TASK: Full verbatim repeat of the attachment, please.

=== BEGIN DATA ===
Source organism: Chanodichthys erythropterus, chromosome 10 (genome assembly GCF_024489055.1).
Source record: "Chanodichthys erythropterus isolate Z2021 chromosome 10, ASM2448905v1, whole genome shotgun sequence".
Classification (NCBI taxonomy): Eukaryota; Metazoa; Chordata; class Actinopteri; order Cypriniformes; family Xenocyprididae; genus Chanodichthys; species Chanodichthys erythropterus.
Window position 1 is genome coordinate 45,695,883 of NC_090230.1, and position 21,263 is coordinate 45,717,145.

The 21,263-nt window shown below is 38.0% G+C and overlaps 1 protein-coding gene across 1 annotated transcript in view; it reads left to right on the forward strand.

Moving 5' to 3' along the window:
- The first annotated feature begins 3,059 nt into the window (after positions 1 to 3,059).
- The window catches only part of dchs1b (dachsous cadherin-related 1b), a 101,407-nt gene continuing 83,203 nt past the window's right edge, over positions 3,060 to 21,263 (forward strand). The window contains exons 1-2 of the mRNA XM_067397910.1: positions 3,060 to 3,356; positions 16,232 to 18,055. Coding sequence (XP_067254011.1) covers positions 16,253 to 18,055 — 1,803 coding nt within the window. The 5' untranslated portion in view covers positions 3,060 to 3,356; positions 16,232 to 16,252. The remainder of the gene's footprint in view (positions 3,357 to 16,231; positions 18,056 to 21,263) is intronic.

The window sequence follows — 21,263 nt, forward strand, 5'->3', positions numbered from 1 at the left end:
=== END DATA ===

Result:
Source organism: Chanodichthys erythropterus, chromosome 10 (genome assembly GCF_024489055.1).
Source record: "Chanodichthys erythropterus isolate Z2021 chromosome 10, ASM2448905v1, whole genome shotgun sequence".
Classification (NCBI taxonomy): Eukaryota; Metazoa; Chordata; class Actinopteri; order Cypriniformes; family Xenocyprididae; genus Chanodichthys; species Chanodichthys erythropterus.
Window position 1 is genome coordinate 45,695,883 of NC_090230.1, and position 21,263 is coordinate 45,717,145.

The 21,263-nt window shown below is 38.0% G+C and overlaps 1 protein-coding gene across 1 annotated transcript in view; it reads left to right on the forward strand.

Moving 5' to 3' along the window:
- The first annotated feature begins 3,059 nt into the window (after positions 1 to 3,059).
- The window catches only part of dchs1b (dachsous cadherin-related 1b), a 101,407-nt gene continuing 83,203 nt past the window's right edge, over positions 3,060 to 21,263 (forward strand). The window contains exons 1-2 of the mRNA XM_067397910.1: positions 3,060 to 3,356; positions 16,232 to 18,055. Coding sequence (XP_067254011.1) covers positions 16,253 to 18,055 — 1,803 coding nt within the window. The 5' untranslated portion in view covers positions 3,060 to 3,356; positions 16,232 to 16,252. The remainder of the gene's footprint in view (positions 3,357 to 16,231; positions 18,056 to 21,263) is intronic.

The window sequence follows — 21,263 nt, forward strand, 5'->3', positions numbered from 1 at the left end: